How Divided Are We?

Iraq’s recent descent into chaos is just another example of people unwilling to accept any compromise in their belief that they are right while others are wrong. The situation is not unique to Iraq or even to a certain part of the world. Fundamental disagreement exists within every society to one degree or another, and what keeps chaos at bay may be a much more delicate balance than we realize.

As important as our military, police, and courts are, what really keeps the peace are the decisions each of us make every day to treat others with respect, avoid violence, obey laws, and generally trust the people around us. No government has a strong enough military or large enough police force to prevent chaos if a big enough group of people decides to create it. Some of us believe that our best defense is to arm ourselves and store food for the coming apocalypse. I believe we are better served by investing in economic opportunity, education, and other programs that promote hope for people of all ages

We often hear that the violence in Iraq is the product of religious divisions that date back to the succession of the prophet Mohammed. I know there is some truth to this observation, but I think the problem is much more complex than an historic theological dispute. The gap between rich and poor is too wide and visible in Iraq, and there are far too many unemployed young men with little hope for a better future. Education, while recovering, was neglected for too long; and the zealots find fertile ground to spread their violent ideology among the ignorant. Add in the widespread availability of weapons plus corrupt political institutions and the formula looks very similar to those that produced similar outcomes in Somalia, Afghanistan, and, to some extent, Syria.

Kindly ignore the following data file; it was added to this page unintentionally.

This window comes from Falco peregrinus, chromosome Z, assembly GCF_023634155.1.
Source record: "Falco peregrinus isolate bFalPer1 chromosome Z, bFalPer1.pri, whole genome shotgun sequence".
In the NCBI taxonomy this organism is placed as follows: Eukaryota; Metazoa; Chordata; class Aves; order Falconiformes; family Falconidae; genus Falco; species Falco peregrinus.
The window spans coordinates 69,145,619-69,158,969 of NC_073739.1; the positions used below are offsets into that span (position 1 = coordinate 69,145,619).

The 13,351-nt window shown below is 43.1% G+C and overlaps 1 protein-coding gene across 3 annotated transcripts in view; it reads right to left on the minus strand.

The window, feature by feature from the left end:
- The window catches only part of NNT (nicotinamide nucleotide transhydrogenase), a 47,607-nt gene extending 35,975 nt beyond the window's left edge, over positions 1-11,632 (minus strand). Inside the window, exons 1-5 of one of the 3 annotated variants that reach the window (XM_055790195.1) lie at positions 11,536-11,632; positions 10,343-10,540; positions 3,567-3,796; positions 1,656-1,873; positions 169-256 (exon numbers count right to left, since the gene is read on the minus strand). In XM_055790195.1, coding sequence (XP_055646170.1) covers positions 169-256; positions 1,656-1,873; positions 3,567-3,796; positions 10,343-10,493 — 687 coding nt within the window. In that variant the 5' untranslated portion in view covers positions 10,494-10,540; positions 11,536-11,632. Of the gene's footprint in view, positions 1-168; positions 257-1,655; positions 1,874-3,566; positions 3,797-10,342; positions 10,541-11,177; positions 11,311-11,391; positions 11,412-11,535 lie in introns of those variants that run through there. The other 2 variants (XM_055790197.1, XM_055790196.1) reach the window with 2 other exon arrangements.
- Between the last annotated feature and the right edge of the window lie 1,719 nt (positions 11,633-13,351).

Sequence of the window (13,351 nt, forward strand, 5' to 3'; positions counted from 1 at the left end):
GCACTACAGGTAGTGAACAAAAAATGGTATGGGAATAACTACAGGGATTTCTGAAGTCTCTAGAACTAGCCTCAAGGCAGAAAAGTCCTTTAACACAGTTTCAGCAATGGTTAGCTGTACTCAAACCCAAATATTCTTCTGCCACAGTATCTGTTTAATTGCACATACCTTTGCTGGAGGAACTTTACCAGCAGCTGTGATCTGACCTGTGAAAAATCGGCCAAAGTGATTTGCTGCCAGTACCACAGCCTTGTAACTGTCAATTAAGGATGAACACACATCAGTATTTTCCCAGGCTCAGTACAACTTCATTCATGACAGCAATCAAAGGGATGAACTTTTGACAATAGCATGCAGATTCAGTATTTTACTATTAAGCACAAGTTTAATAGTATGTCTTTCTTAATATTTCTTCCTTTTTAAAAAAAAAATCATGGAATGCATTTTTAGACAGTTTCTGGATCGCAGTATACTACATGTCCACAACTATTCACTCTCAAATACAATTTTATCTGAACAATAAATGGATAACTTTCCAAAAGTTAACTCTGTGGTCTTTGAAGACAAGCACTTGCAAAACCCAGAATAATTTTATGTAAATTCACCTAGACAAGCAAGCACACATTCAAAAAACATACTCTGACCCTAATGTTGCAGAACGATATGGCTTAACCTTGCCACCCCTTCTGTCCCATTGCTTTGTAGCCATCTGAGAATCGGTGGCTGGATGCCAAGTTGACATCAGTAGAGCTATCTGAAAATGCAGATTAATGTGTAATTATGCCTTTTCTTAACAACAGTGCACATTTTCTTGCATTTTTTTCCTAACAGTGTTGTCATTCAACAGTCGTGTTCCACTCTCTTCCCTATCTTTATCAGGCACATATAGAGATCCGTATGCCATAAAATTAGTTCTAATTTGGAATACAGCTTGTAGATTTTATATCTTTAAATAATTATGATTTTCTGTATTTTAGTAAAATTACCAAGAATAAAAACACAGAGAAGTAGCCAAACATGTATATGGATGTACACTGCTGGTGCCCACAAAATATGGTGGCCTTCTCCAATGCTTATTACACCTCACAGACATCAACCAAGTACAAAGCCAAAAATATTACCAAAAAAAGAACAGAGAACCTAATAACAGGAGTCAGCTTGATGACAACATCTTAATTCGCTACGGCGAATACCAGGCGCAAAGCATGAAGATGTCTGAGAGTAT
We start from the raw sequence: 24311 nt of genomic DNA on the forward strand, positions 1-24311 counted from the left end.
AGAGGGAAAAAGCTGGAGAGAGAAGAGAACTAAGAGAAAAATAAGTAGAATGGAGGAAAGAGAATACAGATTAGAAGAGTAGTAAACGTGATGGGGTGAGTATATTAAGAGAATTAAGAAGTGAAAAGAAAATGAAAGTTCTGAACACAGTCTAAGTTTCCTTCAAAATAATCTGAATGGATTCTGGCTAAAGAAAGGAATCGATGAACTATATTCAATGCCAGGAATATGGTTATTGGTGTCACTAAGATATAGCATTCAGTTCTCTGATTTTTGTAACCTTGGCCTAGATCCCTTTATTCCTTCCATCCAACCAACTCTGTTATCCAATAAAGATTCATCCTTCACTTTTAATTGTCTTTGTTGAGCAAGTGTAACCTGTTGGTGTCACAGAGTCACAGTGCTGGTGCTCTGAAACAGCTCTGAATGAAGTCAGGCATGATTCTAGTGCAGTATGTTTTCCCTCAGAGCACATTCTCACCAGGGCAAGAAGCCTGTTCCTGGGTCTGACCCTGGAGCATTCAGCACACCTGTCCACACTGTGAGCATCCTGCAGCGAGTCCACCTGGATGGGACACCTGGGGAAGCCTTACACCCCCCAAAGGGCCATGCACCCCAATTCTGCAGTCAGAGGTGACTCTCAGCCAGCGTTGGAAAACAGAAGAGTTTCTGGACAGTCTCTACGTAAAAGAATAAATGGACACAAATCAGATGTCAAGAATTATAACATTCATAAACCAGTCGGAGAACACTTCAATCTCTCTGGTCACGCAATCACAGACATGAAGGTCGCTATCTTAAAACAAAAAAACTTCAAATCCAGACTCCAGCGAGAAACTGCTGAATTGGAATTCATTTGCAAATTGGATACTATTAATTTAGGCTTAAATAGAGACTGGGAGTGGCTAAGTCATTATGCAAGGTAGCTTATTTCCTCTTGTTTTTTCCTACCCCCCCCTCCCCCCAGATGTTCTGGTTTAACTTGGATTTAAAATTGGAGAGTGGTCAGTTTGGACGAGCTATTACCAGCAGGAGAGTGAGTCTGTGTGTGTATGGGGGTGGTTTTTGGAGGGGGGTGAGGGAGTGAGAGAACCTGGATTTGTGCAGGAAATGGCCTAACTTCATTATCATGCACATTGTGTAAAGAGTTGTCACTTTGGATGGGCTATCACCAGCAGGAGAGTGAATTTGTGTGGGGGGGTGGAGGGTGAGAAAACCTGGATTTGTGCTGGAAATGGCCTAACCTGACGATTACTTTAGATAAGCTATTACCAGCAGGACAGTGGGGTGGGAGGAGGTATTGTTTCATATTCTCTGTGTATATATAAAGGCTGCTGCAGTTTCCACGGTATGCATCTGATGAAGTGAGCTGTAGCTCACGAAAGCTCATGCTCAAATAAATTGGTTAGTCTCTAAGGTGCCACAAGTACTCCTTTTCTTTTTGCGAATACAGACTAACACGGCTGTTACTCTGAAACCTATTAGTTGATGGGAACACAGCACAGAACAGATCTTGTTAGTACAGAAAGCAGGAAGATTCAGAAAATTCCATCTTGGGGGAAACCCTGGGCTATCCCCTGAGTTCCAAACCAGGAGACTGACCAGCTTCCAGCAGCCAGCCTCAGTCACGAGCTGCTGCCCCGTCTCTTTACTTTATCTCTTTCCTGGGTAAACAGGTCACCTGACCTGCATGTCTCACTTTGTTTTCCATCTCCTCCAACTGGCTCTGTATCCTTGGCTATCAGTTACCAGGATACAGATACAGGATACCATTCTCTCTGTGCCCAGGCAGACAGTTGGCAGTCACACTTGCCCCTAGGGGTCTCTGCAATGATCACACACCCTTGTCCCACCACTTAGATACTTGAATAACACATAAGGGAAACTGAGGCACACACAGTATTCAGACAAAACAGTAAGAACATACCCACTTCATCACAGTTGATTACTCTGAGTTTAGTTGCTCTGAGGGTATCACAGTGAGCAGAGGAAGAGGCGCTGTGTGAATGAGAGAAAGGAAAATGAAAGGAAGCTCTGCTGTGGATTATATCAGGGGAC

I am probably repeating myself by pointing out that there is great personal freedom in societies governed by anarchy. The downside, of course, is that there is very little security for people or their property. These are particularly bad places for a child, which predicts a particularly bad future for everyone.

I have been trying to decide for a number of years how the divisions within our own society compare to those in some of the more violent places where I’ve lived and worked. We have so much, yet we sometimes seem to lose track of why we do. We have always had political parties, religious differences, racial conflicts, and violent disagreements. Our last civil war was only two lifetimes ago. I believe the answer continues to be investment in making our communities safe, decent places to live, and personal commitment to respecting the rights of others.

Last week I wrote about my granddaughter appearing in the play To Kill a Mockingbird. I have read the book, seen the movie, and been to the play three times, yet only recently realized that its message goes well beyond a powerful statement against racial injustice. The story is also a plea for community, civility, tolerance, and common decency. It may be more timely today than when it was published in 1960, and I wish more people everywhere could see and understand it.